How far do you agree with the view that the developments of the cold war in the year 1945-8 owed more to soviet expansionism than to USAs economic interests? The developments of the conflict within the cold war (1945-48) are something of intense debate for many years. Historians such as Wolfson and Laver (S7) accredit the influence that Russian expansionism contributed to the conflict between the USA and the Soviet Union. In contrast this prospective is contrasted by Terry Morris and Derek Murphy’s prospective (S8) which places emphasis on how US economic interests were seen as a threat to the USSR and thus contributed to East-West tensions. Source 9 written by Michael Lynch adopts both prospective of USSR expansionism and also US economic interests, however Lynch also emphasises misjudgement and misperceptions which contribute to the conflict conceived at Cold War.
How significant was the Marshall Plan in contributing to the outbreak of the Cold War in Europe? The 1947 Marshall Plan was an economic outline put forth by George Marshall and the United States, a large-scale programme to provide aid to Europe and reconstruct flagging economies. It was a bold move that the Soviets rightly saw as infringing on their sphere of influence, and only served to heighten the tensions that had seemingly simmered down. A major turning point in the course of history, the Marshall Plan inflamed relations and crystallized the divide between Democracy and Communism, setting the stage for the ensuing Cold War. The main reason for the Marshall Plan as a turning factor was in its forthrightness.
Historian Ken Booth argues that Gorbachev was the first Soviet leader to publicly recognise the fact that there were ‘discrepancies between Marxist-Leninist doctrine and reality’. Part of the problem facing Gorbachev is highlighted in Source 2. Here, Mansbach and Rafferty argue that the most important problem facing the Soviet Union was its technological backwardness, ‘low productivity and scarcity of consumer goods’.Gorbachev’s reform agenda, known as perestroika, aimed to move the Soviet economy away from the central planning that was strangling enterprise, towards a more mark-based system. This required a major investment from the West, which in turn necessitated reaching an agreement with America. In this sense, Gorbachev’s ‘extraordinary role’ was to recognise that change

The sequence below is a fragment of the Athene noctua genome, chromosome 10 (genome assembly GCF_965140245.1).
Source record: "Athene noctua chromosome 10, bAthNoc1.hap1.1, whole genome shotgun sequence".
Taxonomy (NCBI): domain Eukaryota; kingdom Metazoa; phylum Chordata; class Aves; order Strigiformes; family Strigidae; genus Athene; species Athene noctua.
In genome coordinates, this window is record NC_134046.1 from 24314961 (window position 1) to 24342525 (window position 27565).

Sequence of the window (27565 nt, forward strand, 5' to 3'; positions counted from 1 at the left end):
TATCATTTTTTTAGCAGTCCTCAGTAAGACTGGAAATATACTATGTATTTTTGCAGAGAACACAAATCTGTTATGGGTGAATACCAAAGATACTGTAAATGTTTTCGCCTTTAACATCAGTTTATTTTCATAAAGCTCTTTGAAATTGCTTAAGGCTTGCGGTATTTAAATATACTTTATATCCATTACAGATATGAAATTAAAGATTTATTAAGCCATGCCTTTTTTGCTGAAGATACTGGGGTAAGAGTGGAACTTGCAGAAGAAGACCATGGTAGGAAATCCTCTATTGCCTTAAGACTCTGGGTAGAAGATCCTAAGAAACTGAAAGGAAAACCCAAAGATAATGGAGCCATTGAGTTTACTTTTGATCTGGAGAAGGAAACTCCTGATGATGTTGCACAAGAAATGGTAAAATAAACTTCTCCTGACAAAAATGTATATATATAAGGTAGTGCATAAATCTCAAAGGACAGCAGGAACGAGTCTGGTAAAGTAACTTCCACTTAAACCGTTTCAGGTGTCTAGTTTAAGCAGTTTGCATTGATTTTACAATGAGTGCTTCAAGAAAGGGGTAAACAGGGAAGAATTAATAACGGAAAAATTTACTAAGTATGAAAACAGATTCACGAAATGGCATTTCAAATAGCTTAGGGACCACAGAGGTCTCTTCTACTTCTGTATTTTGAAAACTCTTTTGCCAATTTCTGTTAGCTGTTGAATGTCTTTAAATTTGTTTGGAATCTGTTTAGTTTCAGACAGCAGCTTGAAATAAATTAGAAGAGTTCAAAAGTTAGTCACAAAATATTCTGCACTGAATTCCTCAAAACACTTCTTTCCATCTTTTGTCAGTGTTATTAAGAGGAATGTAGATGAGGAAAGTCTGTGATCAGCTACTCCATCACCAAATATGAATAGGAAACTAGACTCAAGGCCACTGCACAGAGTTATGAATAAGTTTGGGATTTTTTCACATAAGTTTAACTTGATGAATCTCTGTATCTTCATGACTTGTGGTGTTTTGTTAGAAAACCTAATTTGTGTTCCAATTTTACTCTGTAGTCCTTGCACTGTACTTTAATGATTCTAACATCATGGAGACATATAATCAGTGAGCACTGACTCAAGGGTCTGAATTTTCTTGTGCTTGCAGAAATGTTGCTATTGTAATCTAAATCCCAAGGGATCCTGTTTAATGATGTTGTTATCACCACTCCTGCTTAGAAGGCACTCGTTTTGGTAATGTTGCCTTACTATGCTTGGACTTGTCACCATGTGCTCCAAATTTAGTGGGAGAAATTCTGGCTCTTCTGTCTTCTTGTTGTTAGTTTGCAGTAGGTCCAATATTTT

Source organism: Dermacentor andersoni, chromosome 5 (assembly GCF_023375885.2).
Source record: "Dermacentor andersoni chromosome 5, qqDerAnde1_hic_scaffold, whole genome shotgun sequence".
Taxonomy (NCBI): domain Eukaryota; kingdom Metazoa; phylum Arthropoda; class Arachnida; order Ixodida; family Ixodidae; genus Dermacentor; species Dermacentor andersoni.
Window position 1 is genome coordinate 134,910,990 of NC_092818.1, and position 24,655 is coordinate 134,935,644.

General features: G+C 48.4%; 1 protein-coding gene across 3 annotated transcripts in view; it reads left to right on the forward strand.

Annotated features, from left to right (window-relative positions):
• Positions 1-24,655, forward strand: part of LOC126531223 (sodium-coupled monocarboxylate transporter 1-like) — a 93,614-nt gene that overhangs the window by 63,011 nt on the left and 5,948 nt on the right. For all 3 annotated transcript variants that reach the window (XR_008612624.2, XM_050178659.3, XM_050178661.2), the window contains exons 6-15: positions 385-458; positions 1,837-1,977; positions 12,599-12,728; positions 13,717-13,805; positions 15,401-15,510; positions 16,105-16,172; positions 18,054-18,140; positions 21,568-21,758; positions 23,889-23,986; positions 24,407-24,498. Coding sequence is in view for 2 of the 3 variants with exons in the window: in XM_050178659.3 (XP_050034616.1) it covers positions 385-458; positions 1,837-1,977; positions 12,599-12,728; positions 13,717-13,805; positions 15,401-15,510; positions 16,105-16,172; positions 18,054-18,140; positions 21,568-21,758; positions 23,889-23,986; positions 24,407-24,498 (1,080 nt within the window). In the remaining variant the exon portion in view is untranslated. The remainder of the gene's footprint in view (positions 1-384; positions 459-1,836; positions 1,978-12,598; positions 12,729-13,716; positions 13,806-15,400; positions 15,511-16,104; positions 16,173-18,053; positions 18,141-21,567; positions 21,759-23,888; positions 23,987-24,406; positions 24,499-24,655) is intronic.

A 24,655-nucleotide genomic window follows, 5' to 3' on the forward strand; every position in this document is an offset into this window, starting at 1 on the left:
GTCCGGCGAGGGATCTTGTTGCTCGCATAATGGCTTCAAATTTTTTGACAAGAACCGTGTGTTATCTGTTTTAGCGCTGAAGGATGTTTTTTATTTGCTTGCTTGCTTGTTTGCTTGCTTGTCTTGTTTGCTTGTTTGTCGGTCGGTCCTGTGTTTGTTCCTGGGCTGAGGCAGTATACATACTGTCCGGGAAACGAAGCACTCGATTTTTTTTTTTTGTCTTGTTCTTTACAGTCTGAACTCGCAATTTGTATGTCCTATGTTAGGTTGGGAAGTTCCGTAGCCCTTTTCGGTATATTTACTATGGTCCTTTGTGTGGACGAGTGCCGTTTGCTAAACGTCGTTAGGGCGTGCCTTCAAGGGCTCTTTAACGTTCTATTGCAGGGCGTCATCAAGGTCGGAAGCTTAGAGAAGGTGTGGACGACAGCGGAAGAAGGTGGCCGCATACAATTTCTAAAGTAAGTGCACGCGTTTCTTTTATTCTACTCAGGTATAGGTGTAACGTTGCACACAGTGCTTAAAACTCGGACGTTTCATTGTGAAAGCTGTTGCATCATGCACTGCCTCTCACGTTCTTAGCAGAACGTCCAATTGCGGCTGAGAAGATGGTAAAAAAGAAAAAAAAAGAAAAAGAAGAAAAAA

The goals of the United States were to rebuild a war-devastated region, remove trade barriers, modernize industry, and make Europe prosperous again. The act was named after Secretary George Marshall. The Marshall Aid was so important because it was used to restrict the Soviet “sphere of influence” from expanding as European countries preferred the idea of being rich instead of having to share their wealth with others. Many countries that were unofficially owned by Stalin were more interested in joining the USA with the Marshall Aid, but Stalin managed to “persuade” them to protest against Truman’s methods. Despite this, the Marshall Aid was a success and it bolstered the armies of Europe significantly, which put Stalin in a more vulnerable position.
Assess the impact of the US policy of containment and the Russian policy of peaceful co-existence on the cold war in the period to 1968. To what extent did events in Berlin impact on superpower relations to 1968? Asses the role of the arms race in in maintaining cold war tensions after 1949 Evaluate the view that the Korean War was the most significant crisis affecting superpower relations in the period 1948-62 To what extent did events in Cuba in 1962 impact superpower relations? To what extent did the Czech crisis of 1968 impact on superpower relations? Evaluate the impact of crisis in Asia on superpower policies in the period to the 1970’s.